We have steadily refused all comers who have asked to buy the land WITH the water rights...we just don't know enough about it to make an informed decision...so....any thoughts?
To this, I replied:
Well, there are LOTS of water brokers in AZ. :)

Here's my general opinion: Take the $ if you need to pay the bills or don't want to stay tied there.

If you can wait longer, you can probably make more by leasing your water for 3-5 years and then doing it again.* That assumes that:
  1. Laws don't change to reduce prices.
  2. Demand continues to outpace supply
  3. Your neighbors don't deplete "your" water :)
To which MD replied:
To clarify, we are in direct receipt of the profits and have a contract with a water company who in turn sells to the community. *Don't see where leasing benefits us given our set up.**

We can renegotiate our contract or end it, or effect a transfer of the 'new owners to be' into the existing deal. We are interested in PUTTING A PRICE on the value of the rights, et al. and selling the land/rights as a package.

Just completing the construction of our dream house... Consequently we could happily direct deposit the land/water sales into our new 'money pit'...Thankfully this is not a 'have to' just a 'want to' situation!
...and then I said:
**I was referring to the idea that you can renew the lease with the company every one year, or three years, or ten years. More work if it's more frequent, but more likely that you will get "market price."

What is that price? Some % of the price they charge, I guess :)

A broker will know, but you will never REALLY know w/o an auction, and a one buyer auction will not work for you.

I can see the virtue of rolling it into your land sale; you will be giving up some LT profits for ST cash out.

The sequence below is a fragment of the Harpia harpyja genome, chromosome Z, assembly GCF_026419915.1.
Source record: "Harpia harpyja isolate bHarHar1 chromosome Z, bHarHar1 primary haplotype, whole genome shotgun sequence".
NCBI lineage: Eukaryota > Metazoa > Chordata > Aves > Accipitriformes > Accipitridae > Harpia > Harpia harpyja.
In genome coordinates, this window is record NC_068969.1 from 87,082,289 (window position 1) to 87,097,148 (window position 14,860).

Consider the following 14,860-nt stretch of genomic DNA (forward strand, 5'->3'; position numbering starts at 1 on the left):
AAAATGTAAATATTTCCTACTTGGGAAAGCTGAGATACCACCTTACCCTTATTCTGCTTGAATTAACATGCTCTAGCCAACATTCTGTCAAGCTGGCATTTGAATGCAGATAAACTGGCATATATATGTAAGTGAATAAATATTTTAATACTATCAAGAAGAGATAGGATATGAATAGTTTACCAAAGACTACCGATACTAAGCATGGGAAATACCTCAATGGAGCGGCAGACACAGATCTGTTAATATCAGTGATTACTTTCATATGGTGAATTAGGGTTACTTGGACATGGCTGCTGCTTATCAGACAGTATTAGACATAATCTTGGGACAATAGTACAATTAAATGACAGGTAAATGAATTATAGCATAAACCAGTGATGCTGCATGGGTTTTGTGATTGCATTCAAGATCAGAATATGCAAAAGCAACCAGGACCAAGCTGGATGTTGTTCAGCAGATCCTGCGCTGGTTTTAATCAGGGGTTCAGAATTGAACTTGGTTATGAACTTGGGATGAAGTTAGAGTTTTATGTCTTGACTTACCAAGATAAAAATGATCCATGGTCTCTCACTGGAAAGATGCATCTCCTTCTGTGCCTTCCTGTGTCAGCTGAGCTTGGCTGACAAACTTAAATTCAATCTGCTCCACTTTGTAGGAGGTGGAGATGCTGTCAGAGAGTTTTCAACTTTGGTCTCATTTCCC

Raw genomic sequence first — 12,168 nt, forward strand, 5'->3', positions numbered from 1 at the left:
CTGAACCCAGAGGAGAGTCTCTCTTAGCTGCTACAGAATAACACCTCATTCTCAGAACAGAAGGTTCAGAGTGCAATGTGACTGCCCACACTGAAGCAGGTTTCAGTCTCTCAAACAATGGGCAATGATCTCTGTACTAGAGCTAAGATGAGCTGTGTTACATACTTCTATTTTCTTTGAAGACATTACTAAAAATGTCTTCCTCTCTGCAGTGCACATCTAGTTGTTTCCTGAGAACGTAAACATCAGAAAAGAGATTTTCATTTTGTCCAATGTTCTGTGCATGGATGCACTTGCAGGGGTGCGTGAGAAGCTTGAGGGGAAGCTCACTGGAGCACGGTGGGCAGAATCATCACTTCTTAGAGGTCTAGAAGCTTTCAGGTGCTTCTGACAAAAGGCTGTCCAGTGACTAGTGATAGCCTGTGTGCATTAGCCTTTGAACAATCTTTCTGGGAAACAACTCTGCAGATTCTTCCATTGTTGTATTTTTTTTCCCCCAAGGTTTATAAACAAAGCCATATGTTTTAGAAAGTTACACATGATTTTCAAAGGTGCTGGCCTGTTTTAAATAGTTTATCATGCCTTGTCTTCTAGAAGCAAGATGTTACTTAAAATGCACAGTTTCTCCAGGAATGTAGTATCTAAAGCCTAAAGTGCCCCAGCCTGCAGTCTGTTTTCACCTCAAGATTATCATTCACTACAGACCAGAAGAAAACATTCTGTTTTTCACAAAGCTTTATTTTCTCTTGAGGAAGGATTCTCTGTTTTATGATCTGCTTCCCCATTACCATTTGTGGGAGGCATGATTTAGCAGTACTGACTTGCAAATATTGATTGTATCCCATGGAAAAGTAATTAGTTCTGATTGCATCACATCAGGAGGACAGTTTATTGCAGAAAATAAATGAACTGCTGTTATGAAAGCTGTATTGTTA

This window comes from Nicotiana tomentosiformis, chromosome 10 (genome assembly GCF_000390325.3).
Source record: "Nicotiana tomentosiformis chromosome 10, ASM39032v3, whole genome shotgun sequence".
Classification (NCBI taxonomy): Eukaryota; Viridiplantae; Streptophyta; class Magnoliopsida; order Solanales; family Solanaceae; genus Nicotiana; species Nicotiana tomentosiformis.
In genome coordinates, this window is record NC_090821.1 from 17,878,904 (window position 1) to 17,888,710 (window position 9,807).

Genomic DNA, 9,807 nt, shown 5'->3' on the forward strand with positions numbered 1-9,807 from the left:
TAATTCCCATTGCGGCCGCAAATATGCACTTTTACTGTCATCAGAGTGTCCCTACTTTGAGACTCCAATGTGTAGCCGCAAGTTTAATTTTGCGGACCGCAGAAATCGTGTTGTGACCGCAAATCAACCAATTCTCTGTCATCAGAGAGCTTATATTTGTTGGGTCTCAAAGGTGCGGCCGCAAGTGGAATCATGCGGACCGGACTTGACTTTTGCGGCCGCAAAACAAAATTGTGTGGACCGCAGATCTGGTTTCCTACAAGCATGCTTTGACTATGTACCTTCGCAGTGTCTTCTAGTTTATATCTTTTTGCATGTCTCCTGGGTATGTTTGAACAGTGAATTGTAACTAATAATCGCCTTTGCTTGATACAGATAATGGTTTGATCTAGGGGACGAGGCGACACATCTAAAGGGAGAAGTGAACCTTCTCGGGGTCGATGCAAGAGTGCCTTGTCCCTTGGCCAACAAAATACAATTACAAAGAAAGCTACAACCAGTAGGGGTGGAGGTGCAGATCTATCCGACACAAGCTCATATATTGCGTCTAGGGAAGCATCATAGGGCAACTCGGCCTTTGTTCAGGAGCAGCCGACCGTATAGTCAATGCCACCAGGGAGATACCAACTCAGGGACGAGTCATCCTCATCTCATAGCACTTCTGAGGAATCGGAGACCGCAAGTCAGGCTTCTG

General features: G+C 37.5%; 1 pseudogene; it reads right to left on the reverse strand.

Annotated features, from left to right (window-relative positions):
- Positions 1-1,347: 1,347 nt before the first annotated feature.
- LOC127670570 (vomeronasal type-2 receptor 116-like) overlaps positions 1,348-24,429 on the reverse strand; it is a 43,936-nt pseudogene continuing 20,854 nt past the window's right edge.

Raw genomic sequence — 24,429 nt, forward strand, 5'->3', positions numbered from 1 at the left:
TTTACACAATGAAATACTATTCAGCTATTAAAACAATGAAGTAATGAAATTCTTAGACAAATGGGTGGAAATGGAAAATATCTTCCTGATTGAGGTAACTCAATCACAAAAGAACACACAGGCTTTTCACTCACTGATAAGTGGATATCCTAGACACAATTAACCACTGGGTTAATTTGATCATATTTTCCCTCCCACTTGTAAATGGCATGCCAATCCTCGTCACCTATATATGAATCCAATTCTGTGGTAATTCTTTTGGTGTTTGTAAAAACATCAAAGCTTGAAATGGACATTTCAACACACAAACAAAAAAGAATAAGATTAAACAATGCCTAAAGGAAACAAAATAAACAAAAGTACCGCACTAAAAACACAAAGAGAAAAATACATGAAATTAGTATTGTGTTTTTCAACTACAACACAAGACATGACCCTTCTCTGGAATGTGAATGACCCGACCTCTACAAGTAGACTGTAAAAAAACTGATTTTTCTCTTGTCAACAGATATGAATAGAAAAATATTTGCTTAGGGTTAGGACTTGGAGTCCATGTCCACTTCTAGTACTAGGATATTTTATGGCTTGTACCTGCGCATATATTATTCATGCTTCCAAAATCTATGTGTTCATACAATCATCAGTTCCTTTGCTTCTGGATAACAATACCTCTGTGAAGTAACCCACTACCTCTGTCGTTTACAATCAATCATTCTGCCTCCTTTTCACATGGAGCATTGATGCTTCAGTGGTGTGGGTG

Every buyer wants to pay less; every seller wants to receive more. Arguments up/down are really only about that, not logic or fact :)
What do you guys think they should do?

27 May 2010

Speed Blogging

Hattip to JC

Bleg: The next bumper sticker

Hey folks!

I am thinking of doing another bumper sticker. (The first one is Some water for free, pay for more. These do not generate revenue; I give them away as swag.)

I am thinking of
Nature makes a drought
Man makes a shortage
Got any better wording?

Free Water!

JS and RM both sent me this article, about Modesto Irrigation District's decision to give its irrigators free water. Their intention is that the farmers will over-irrigate and thus recharge the local aquifer.

Given MID's water rights and the desire to store water for later, this makes sense.

But MID is worried that "parched" farmers -- and people who still think there's a drought -- will not be happy with this news.

Mike Wade (California Farm Water Coalition) "said water shortages in other areas should be fixed by increased storage and delta improvements, not by tapping the MID supply."

Wade is wrong.